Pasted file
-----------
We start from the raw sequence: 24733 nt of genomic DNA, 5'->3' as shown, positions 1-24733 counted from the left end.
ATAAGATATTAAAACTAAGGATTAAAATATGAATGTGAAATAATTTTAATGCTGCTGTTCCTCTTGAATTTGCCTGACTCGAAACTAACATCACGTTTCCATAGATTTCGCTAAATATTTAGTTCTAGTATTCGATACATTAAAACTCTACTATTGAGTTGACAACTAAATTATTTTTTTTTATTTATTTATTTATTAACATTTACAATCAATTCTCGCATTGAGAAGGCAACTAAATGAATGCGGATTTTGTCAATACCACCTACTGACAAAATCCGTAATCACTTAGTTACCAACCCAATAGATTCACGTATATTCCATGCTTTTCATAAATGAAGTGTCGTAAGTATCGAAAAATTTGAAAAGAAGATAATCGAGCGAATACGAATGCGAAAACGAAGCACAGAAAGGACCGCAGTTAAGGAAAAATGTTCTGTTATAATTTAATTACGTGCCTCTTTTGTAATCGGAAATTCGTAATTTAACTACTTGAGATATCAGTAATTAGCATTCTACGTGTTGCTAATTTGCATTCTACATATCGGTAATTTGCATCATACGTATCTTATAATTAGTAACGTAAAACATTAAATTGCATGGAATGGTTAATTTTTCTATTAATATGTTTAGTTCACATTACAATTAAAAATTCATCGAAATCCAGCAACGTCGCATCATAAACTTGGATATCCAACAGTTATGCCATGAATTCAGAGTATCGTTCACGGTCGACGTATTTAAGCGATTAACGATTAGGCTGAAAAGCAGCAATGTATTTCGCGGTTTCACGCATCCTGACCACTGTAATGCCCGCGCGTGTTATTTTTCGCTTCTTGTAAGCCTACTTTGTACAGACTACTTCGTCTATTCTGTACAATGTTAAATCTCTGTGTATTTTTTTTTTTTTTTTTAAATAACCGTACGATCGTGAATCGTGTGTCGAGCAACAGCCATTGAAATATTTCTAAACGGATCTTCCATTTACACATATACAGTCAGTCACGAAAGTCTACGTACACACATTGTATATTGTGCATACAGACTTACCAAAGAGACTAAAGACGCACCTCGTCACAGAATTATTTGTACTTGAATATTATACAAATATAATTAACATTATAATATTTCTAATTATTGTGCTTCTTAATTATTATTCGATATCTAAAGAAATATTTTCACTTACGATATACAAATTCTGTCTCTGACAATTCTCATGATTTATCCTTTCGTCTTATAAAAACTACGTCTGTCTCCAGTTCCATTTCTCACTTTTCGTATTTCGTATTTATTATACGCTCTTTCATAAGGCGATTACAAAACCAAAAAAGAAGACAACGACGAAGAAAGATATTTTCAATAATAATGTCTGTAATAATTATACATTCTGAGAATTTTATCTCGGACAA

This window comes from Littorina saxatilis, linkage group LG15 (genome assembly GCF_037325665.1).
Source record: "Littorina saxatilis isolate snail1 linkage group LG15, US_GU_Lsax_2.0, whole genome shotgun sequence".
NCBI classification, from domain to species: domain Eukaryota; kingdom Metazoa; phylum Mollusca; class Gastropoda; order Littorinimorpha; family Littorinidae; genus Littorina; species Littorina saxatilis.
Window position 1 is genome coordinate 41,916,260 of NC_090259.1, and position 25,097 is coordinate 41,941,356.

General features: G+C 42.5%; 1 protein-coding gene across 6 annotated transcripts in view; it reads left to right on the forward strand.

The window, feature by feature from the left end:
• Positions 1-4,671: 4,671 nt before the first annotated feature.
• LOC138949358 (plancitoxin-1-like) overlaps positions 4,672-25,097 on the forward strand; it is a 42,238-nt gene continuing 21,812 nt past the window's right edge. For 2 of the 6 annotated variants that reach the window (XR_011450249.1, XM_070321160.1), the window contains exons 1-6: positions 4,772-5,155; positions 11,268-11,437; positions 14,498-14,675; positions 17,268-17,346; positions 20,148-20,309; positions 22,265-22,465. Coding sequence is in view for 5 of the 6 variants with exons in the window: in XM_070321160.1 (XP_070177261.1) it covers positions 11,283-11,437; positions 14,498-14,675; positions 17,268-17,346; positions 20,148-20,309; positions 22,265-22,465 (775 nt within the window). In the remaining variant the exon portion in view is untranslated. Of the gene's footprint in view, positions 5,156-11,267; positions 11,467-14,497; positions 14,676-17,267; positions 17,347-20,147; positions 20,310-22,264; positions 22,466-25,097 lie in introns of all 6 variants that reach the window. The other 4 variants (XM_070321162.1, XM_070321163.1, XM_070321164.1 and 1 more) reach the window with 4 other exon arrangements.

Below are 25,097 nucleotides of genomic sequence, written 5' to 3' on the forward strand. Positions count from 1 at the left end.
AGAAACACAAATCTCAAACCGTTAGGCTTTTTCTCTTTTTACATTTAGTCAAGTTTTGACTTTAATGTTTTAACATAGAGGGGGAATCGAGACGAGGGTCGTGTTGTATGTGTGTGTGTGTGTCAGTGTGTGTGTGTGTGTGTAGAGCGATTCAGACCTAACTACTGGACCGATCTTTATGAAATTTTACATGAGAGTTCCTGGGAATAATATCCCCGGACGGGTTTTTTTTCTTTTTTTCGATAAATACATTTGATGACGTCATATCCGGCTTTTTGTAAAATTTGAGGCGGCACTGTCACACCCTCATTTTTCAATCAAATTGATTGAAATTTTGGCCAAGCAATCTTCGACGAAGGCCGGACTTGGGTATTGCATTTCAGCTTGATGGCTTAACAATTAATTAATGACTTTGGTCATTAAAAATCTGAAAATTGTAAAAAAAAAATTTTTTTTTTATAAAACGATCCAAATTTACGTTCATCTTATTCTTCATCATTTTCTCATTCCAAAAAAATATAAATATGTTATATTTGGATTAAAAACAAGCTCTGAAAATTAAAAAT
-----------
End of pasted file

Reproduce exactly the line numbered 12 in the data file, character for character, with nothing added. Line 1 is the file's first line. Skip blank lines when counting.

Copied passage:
AGAAACACAAATCTCAAACCGTTAGGCTTTTTCTCTTTTTACATTTAGTCAAGTTTTGACTTTAATGTTTTAACATAGAGGGGGAATCGAGACGAGGGTCGTGTTGTATGTGTGTGTGTGTGTCAGTGTGTGTGTGTGTGTGTAGAGCGATTCAGACCTAACTACTGGACCGATCTTTATGAAATTTTACATGAGAGTTCCTGGGAATAATATCCCCGGACGGGTTTTTTTTCTTTTTTTCGATAAATACATTTGATGACGTCATATCCGGCTTTTTGTAAAATTTGAGGCGGCACTGTCACACCCTCATTTTTCAATCAAATTGATTGAAATTTTGGCCAAGCAATCTTCGACGAAGGCCGGACTTGGGTATTGCATTTCAGCTTGATGGCTTAACAATTAATTAATGACTTTGGTCATTAAAAATCTGAAAATTGTAAAAAAAAAATTTTTTTTTTATAAAACGATCCAAATTTACGTTCATCTTATTCTTCATCATTTTCTCATTCCAAAAAAATATAAATATGTTATATTTGGATTAAAAACAAGCTCTGAAAATTAAAAAT